World Bulletin / News Desk
German daily Tagesspiegel reported that the Federal Office for Migration and Refugees (BAMF) had ruled on 8,547 asylum applications in 2017 filed by Turkish citizens, and rejected 5,040 of them.
BAMF did not give details about the rejected applications, and officials said each one was evaluated on its own merit based on the German Asylum Act.
German diplomats said although asylum applications by Turkish citizens had increased since last year’s coup attempt in Turkey, the vast majority of asylum applications were filed by citizens of Kurdish origin.
The asylum applications of ex-officials involved in the attempted July 2016 military takeover in Turkey has been a source of growing tension between Ankara and Berlin.
German Interior Minister Thomas de Maiziere said recently 615 Turkish citizens with diplomatic or service passports had applied for asylum in Germany.
After the foiled coup, several Turkish military officers stationed at NATO bases in Germany disobeyed orders from Ankara to return home.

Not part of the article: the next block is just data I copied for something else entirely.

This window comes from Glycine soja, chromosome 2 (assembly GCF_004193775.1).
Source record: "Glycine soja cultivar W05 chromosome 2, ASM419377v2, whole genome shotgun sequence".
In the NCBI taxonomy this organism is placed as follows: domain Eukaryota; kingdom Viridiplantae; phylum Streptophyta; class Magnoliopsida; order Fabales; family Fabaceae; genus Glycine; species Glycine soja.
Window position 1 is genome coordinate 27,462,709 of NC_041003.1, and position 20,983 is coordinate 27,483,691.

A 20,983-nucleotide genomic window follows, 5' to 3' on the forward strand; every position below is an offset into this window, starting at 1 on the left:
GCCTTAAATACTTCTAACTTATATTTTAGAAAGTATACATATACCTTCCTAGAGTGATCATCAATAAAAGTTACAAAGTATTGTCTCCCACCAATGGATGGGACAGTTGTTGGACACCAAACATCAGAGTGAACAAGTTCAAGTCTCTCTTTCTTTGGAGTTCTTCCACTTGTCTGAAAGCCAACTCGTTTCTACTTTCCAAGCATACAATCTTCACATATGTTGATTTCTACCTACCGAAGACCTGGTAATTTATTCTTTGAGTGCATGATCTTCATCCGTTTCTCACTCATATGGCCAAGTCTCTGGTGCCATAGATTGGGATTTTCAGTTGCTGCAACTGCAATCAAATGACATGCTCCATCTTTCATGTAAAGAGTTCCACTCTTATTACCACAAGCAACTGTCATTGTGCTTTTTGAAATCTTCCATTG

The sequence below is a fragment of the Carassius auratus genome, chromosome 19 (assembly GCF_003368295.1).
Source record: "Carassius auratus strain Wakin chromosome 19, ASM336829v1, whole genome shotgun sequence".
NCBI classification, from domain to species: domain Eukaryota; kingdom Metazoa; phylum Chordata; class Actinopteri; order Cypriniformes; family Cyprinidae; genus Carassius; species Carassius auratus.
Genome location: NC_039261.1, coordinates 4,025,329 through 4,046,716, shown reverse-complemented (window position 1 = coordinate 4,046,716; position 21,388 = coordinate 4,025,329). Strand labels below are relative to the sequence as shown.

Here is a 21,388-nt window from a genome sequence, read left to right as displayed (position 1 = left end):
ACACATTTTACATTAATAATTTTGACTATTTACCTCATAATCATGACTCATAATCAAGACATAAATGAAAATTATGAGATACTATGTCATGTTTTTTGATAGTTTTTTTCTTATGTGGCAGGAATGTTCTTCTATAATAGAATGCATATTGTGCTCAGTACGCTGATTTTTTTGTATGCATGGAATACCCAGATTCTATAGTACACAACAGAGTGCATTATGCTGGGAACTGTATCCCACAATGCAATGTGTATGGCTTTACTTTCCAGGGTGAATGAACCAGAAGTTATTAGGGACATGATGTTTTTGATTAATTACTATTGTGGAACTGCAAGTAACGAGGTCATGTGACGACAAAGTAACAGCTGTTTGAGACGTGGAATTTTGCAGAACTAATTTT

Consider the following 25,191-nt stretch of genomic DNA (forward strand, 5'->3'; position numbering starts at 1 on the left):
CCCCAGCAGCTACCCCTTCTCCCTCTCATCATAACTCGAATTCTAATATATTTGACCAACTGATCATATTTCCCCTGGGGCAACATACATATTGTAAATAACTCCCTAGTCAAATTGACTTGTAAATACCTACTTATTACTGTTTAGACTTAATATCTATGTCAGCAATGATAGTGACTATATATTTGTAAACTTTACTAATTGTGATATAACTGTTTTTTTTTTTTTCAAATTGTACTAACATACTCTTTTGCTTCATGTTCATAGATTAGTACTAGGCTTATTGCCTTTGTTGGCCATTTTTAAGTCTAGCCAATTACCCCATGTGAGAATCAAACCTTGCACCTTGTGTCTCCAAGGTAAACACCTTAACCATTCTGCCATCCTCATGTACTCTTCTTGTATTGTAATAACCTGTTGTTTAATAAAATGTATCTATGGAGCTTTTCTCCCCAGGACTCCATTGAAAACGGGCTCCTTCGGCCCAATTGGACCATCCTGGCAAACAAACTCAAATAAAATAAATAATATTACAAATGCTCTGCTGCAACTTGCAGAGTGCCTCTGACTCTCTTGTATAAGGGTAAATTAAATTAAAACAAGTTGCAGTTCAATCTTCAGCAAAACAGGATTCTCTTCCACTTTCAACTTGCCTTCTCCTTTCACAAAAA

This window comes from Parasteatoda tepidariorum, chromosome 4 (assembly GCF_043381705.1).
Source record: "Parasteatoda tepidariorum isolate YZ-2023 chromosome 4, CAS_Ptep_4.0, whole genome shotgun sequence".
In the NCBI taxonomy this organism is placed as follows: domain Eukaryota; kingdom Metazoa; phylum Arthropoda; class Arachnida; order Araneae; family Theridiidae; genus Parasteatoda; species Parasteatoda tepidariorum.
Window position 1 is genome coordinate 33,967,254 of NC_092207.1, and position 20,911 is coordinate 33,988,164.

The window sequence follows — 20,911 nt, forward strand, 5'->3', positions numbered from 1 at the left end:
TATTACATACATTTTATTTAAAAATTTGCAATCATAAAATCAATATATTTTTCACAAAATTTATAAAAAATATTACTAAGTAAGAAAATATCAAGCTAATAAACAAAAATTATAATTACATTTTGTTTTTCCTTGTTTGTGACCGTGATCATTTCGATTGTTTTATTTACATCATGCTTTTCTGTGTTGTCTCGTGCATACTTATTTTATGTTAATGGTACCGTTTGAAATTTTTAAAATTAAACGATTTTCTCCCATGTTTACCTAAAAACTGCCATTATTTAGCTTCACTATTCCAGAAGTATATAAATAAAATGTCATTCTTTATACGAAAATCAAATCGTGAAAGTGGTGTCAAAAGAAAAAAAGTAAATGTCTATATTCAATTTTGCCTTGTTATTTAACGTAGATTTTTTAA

Several other ex-soldiers and former officials with suspected ties to coup plotters also came to Germany from neighboring countries or Turkey, and applied for asylum.
The attempted military takeover, which left 250 people martyred and nearly 2,200 injured, was orchestrated by the Fetullah Terrorist Organization (FETO) and its U.S.-based leader Fetullah Gulen.
Despite repeated requests by Ankara to return FETO suspects to Turkey for trial, the German authorities have so far turned down such requests, arguing that Ankara must first provide sound legal evidence.
Germany, which is home to three million Turkish immigrants, is among the countries where FETO has managed to organize a large network, including dozens of businesses, private schools, as well as media organizations.
The group, which is also known as Gulenists in the country, claims to have around 70,000 followers on German soil.
Turkey accuses FETO of being behind a long-running campaign to overthrow the state through the infiltration of Turkish institutions, particularly the military, police and judiciary.